“Roth conversion” is a phrase often thrown around, but seldom explained.
Simply put, a Roth conversion allows an investor to convert a “pre-tax” retirement account (a Traditional IRA) into a “post-tax” retirement account, better known as a ROTH IRA.
One of the main differences between a Traditional IRA and a ROTH IRA is the timing of taxes.
In a Traditional IRA, contributions can be made “pre-tax” – meaning they can provide a tax-deduction. However, tax is due when taking withdrawals from a Traditional IRA (usually in retirement).
ROTH IRA contributions are “post-tax” – meaning they do not provide the same tax deduction as a Traditional IRA. However, withdrawals from a ROTH IRA are tax free.
A ROTH conversion converts a Traditional IRA into a ROTH IRA and allows withdrawals to be made tax free. But, there’s a catch…Uncle Sam wants to make sure you pay taxes at some point!
When you convert a Traditional IRA to a ROTH IRA, you will owe taxes on the value of funds you convert at the time of the conversion. This can be a big tax bill, but it may provide an even bigger benefit down the road, since all future withdrawals will be tax free.
So, how can market volatility provide an opportunity for a Roth conversion?
Market pullbacks may present an excellent opportunity to convert to a ROTH IRA. If the value of your Traditional IRA is lower now than at the start of the year, the corresponding tax liability associated with a conversion will also be lower.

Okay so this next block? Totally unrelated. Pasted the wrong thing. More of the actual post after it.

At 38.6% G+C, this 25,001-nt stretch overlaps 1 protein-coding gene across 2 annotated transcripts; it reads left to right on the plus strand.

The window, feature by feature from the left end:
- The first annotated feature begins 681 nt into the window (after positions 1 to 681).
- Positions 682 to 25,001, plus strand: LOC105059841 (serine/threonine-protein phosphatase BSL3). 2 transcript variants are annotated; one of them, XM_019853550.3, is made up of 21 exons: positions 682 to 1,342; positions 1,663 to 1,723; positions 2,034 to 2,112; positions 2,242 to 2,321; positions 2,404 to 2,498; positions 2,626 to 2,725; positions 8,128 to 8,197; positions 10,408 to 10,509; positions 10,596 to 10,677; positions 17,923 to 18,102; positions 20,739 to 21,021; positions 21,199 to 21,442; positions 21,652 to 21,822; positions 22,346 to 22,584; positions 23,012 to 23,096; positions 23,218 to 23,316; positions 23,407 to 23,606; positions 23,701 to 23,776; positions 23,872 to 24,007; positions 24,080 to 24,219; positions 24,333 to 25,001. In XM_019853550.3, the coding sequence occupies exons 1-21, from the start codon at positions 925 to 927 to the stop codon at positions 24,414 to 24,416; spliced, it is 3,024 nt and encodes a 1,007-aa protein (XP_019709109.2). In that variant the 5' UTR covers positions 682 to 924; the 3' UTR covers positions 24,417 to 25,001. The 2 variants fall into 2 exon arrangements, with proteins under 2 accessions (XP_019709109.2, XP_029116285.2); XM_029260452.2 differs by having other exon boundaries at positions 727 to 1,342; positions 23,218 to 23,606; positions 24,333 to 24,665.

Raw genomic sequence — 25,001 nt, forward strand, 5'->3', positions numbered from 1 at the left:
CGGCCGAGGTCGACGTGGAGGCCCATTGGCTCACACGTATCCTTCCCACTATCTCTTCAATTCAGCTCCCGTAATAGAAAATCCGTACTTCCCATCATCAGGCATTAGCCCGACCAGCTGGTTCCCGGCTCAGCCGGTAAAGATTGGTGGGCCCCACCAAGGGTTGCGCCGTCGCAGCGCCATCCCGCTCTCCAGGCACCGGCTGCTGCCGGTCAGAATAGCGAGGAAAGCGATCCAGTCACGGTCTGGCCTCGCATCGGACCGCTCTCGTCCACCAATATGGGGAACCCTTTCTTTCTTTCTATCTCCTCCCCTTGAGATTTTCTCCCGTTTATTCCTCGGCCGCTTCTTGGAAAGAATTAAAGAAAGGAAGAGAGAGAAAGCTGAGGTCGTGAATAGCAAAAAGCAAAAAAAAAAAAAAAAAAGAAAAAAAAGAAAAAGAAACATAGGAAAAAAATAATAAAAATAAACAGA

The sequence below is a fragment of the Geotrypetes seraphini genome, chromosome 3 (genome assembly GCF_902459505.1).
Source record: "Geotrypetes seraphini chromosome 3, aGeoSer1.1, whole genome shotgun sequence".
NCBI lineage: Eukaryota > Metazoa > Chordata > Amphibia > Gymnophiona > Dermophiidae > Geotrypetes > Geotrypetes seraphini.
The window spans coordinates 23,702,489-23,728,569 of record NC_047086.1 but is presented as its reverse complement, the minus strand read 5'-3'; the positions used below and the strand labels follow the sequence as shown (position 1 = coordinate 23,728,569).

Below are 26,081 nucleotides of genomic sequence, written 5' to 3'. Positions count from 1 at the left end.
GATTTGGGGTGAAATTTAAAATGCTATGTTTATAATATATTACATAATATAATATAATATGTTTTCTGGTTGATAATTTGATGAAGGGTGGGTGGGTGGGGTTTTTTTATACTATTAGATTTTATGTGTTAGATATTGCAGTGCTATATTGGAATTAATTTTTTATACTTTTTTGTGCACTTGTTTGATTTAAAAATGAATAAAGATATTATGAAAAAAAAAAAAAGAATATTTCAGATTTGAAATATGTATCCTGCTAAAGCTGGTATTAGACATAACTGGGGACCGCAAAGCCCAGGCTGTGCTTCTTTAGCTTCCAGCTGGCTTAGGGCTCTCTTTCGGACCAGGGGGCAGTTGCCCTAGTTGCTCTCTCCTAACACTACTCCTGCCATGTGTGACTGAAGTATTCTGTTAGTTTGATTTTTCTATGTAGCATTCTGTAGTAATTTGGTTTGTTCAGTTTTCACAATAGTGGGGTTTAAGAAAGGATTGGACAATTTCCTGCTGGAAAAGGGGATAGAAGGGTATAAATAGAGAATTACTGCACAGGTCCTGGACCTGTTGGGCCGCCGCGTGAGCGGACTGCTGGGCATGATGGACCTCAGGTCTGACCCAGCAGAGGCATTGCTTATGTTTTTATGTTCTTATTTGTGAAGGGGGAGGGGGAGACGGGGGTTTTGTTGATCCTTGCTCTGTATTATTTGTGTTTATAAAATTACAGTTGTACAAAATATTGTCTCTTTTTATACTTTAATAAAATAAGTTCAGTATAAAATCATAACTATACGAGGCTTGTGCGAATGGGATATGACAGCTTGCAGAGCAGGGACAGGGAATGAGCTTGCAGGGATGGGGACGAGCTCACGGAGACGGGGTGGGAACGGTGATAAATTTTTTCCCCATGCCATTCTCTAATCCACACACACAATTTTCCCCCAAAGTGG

Following a conversion, investors may benefit from any subsequent market rebound with tax-free appreciation.
Finding a silver lining amidst market volatility can be difficult, but true financial planning can provide opportunities in all market environments to improve your overall financial life.
- Current clients who would like to explore the possibility of a Roth conversion, reach out to your advisor.
- Not a TVAMP client but want to discuss Roth Conversions or other strategies? Schedule your 15-min introductory call below.
Become empowered with a plan
We remove the complexity
Traditional IRA account owners have considerations to make before performing a Roth IRA conversion. These primarily include income tax consequences on the converted amount in the year of conversion, withdrawal limitations from a Roth IRA, and income limitations for future contributions to a Roth IRA. In addition, if you are required to take a required minimum distribution (RMD) in the year you convert, you must do so before converting to a Roth IRA.